"Authorities, Reasons, and Choice" Free Download
Australian Journal of Legal Philosophy, 2015, Forthcoming
Sydney Law School Research Paper No. 15/88

MICHAEL SEVEL, University of Sydney - Faculty of Law

This is a critical discussion of Nicole Roughan's Authorities: Conflicts, Cooperation, and Transnational Legal Theory (Oxford University Press, 2013). One of the primary targets of the book is Joseph Raz's service conception of authority, particularly in how it deals with cases of plural authority. I argue that Roughan's criticisms fail, and Raz's view ultimately accounts for many of Roughan's examples of conflicts generated by claims of multiple authorities by way of a comprehensive moral theory, rather than narrowly within a theory of practical authority. While Roughan does not give us compelling reason to take an approach different from Raz's, her book is nonetheless a substantive and innovative contribution to moral, legal, and constitutional theory.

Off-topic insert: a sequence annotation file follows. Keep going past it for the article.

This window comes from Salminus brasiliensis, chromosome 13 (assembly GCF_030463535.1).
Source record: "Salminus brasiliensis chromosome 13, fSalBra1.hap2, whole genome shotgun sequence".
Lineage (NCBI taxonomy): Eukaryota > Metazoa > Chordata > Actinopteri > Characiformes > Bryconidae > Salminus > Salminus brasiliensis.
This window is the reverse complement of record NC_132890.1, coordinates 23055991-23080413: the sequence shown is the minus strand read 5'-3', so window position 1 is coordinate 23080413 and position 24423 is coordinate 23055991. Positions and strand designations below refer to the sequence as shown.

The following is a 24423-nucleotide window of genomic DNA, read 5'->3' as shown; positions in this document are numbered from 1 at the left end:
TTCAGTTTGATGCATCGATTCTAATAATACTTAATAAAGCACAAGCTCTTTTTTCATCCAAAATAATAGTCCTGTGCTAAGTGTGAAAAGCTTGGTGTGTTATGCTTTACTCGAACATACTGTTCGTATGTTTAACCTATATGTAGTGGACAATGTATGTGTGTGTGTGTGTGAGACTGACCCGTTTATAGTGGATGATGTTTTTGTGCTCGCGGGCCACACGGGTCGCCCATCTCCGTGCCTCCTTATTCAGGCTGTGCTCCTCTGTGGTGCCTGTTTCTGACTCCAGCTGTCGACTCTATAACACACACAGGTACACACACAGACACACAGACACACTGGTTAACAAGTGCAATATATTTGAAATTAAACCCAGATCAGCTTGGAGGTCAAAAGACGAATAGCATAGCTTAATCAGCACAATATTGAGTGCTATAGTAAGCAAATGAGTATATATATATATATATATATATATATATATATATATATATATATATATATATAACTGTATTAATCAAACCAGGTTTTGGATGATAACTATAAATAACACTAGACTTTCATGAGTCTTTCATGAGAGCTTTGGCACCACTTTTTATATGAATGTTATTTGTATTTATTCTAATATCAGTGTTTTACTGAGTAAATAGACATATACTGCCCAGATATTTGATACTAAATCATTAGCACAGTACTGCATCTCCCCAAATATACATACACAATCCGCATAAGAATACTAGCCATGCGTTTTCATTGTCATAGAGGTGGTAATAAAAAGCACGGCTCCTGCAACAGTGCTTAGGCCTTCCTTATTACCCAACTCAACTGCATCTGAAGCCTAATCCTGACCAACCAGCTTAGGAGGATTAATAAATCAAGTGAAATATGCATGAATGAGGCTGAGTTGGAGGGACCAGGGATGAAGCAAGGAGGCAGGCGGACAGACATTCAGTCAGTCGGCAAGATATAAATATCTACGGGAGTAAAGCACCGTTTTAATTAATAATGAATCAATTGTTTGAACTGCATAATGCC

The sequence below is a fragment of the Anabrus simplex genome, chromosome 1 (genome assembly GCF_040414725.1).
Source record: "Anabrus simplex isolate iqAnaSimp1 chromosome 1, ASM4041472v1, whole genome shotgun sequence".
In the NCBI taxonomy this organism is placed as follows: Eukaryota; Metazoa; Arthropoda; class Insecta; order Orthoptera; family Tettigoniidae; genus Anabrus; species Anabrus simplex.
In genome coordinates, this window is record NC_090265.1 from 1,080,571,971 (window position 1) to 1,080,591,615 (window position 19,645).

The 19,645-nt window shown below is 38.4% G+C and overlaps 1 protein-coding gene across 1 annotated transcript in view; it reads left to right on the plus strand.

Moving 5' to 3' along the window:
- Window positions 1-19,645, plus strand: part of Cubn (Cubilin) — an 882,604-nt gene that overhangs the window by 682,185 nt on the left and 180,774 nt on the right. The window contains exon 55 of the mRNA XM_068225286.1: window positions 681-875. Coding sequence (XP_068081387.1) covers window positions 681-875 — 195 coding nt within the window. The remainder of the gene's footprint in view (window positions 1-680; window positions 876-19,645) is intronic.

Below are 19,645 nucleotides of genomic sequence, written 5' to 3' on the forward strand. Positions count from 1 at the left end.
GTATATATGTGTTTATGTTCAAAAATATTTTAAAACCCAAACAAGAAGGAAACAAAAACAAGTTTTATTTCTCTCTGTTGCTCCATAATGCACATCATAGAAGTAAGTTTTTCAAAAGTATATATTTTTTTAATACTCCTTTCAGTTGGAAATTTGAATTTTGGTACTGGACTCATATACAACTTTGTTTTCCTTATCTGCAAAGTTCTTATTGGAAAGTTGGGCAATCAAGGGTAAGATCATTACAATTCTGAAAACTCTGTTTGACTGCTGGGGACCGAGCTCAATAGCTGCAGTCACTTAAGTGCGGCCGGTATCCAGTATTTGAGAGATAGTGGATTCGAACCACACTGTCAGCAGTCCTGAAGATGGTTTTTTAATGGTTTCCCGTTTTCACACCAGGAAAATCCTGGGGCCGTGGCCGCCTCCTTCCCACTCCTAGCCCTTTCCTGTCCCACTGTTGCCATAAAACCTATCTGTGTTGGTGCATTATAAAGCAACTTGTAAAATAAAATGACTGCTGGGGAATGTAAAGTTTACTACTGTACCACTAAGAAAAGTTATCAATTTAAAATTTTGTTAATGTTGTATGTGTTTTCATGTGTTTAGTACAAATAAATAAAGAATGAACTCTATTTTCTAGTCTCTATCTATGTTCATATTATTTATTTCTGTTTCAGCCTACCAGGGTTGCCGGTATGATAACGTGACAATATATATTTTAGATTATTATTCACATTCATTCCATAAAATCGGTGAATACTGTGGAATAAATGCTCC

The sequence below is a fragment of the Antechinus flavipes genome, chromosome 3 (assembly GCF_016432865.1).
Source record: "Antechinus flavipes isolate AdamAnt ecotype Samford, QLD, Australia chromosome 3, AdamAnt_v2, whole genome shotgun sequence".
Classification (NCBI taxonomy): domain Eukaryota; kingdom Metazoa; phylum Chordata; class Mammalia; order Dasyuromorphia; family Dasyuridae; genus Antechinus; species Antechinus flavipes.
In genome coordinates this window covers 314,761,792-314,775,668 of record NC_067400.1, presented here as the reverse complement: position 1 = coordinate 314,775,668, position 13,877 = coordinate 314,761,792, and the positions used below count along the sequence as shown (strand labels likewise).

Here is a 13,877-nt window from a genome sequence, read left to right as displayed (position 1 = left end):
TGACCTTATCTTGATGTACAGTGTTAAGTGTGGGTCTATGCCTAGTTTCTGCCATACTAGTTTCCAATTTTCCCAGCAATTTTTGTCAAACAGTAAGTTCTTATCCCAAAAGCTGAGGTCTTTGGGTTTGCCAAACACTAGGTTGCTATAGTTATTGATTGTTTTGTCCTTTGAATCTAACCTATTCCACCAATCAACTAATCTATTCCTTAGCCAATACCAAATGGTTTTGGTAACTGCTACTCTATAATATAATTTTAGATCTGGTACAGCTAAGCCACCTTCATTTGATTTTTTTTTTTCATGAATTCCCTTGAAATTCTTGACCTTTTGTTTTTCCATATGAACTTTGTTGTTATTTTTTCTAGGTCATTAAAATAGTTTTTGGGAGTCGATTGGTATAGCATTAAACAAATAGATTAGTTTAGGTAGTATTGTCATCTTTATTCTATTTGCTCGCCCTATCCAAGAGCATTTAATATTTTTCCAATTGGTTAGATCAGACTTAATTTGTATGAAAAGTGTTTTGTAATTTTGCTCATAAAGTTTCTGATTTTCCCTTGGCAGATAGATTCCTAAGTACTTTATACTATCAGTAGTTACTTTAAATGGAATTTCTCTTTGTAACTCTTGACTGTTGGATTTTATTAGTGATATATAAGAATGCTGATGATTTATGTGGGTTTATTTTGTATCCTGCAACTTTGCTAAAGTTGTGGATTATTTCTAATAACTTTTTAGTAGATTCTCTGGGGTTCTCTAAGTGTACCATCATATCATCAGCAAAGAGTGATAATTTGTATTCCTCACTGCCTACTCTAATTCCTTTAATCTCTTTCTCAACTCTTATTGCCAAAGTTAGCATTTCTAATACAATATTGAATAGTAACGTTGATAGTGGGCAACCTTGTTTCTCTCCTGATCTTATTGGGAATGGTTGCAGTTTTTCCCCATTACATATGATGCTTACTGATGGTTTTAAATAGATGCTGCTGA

"International Law in Domestic Courts" Free Download
Handbook on the Politics of International Law (Wayne Sandholtz & Christopher A. Whytock, eds., 2015).
Santa Clara Univ. Legal Studies Research Paper No. 20-15

DAVID L. SLOSS, Santa Clara University - School of Law
MICHAEL P. VAN ALSTINE, University of Maryland Francis King Carey School of Law

This is a draft chapter that has been accepted for publication by Edward Elgar Publishing in the forthcoming book Handbook on the Politics of International Law, Wayne Sandholtz and Christopher A. Whytock, editors.